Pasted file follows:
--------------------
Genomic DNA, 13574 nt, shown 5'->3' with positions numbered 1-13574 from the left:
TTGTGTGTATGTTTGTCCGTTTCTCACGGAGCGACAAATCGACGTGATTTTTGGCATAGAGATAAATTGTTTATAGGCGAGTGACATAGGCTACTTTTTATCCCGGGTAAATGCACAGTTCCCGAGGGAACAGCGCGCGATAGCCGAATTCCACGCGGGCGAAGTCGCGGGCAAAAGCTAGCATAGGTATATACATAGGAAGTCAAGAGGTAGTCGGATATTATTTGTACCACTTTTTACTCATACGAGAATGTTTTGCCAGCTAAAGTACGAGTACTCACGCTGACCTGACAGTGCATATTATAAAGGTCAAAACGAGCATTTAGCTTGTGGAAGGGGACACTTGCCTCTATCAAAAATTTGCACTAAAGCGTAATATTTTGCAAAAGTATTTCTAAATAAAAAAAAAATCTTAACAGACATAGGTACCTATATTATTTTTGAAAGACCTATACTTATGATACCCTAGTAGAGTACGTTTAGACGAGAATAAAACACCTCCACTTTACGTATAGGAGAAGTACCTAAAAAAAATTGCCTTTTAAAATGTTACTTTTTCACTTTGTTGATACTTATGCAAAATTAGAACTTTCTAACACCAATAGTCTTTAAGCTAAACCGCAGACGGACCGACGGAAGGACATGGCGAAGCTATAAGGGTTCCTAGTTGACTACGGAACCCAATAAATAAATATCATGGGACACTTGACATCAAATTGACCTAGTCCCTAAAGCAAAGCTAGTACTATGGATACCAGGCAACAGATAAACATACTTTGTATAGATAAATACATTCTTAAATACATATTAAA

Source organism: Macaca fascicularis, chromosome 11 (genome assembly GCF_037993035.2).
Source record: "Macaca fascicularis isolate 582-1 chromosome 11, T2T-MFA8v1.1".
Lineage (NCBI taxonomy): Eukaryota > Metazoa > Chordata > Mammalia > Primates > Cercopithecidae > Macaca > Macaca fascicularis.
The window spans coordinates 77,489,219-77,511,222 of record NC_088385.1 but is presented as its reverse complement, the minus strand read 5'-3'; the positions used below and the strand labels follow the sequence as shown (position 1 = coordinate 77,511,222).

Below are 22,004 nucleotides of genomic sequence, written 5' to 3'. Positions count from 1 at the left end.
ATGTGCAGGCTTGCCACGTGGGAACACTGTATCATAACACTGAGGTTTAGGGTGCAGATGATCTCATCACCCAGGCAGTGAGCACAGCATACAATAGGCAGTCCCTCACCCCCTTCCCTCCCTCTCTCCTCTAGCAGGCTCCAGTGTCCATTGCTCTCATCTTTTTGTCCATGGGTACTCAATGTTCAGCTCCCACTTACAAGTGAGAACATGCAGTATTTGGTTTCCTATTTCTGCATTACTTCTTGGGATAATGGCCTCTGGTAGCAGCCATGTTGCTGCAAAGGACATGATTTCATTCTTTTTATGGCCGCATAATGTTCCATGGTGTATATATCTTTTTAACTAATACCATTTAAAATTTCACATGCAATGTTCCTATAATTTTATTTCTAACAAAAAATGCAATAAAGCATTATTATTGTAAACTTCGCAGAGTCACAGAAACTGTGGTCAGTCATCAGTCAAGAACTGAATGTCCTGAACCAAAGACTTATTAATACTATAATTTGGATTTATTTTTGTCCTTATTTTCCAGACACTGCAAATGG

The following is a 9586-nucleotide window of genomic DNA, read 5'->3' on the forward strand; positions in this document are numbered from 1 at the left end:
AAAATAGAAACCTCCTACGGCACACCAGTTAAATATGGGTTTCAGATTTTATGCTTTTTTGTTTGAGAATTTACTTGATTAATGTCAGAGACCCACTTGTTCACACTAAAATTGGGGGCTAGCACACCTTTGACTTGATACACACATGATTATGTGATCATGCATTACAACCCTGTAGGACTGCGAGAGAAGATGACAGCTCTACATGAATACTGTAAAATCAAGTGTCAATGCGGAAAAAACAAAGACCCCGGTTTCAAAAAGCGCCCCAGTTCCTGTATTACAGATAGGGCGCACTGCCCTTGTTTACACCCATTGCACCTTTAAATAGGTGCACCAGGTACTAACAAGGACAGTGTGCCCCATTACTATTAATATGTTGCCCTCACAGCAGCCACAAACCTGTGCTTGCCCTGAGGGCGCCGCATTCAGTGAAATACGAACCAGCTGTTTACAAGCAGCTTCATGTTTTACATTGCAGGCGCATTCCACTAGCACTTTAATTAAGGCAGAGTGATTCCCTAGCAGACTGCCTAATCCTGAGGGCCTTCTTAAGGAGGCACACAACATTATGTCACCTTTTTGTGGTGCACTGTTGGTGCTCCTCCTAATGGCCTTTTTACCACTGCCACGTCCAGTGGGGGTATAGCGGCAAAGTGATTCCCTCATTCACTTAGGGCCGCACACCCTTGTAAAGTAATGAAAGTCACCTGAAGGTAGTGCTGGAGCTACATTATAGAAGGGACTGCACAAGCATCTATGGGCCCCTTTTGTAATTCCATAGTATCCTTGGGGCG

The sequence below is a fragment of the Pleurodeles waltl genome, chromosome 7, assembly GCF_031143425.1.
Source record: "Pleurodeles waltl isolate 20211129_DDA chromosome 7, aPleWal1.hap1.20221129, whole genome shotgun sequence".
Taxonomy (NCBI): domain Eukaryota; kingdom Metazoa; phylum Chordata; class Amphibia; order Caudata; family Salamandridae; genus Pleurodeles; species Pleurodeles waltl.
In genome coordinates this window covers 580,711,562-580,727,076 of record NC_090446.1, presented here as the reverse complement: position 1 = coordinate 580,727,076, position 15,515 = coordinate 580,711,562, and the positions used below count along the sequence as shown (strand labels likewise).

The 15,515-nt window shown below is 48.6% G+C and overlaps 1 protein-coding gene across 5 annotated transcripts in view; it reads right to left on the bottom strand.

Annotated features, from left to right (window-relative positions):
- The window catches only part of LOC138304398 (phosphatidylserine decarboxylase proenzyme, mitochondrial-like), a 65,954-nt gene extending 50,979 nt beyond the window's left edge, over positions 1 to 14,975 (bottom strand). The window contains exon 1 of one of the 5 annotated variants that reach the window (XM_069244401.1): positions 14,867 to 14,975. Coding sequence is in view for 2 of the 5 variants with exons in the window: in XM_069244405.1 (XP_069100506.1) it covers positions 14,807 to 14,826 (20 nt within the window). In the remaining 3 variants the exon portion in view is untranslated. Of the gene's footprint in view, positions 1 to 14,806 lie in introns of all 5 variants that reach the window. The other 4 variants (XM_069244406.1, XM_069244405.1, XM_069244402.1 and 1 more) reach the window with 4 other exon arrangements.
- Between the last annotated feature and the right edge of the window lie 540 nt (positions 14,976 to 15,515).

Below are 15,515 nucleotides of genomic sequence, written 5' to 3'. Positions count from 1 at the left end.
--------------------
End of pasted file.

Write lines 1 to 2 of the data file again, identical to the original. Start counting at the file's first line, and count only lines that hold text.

Genomic DNA, 13574 nt, shown 5'->3' with positions numbered 1-13574 from the left:
TTGTGTGTATGTTTGTCCGTTTCTCACGGAGCGACAAATCGACGTGATTTTTGGCATAGAGATAAATTGTTTATAGGCGAGTGACATAGGCTACTTTTTATCCCGGGTAAATGCACAGTTCCCGAGGGAACAGCGCGCGATAGCCGAATTCCACGCGGGCGAAGTCGCGGGCAAAAGCTAGCATAGGTATATACATAGGAAGTCAAGAGGTAGTCGGATATTATTTGTACCACTTTTTACTCATACGAGAATGTTTTGCCAGCTAAAGTACGAGTACTCACGCTGACCTGACAGTGCATATTATAAAGGTCAAAACGAGCATTTAGCTTGTGGAAGGGGACACTTGCCTCTATCAAAAATTTGCACTAAAGCGTAATATTTTGCAAAAGTATTTCTAAATAAAAAAAAAATCTTAACAGACATAGGTACCTATATTATTTTTGAAAGACCTATACTTATGATACCCTAGTAGAGTACGTTTAGACGAGAATAAAACACCTCCACTTTACGTATAGGAGAAGTACCTAAAAAAAATTGCCTTTTAAAATGTTACTTTTTCACTTTGTTGATACTTATGCAAAATTAGAACTTTCTAACACCAATAGTCTTTAAGCTAAACCGCAGACGGACCGACGGAAGGACATGGCGAAGCTATAAGGGTTCCTAGTTGACTACGGAACCCAATAAATAAATATCATGGGACACTTGACATCAAATTGACCTAGTCCCTAAAGCAAAGCTAGTACTATGGATACCAGGCAACAGATAAACATACTTTGTATAGATAAATACATTCTTAAATACATATTAAA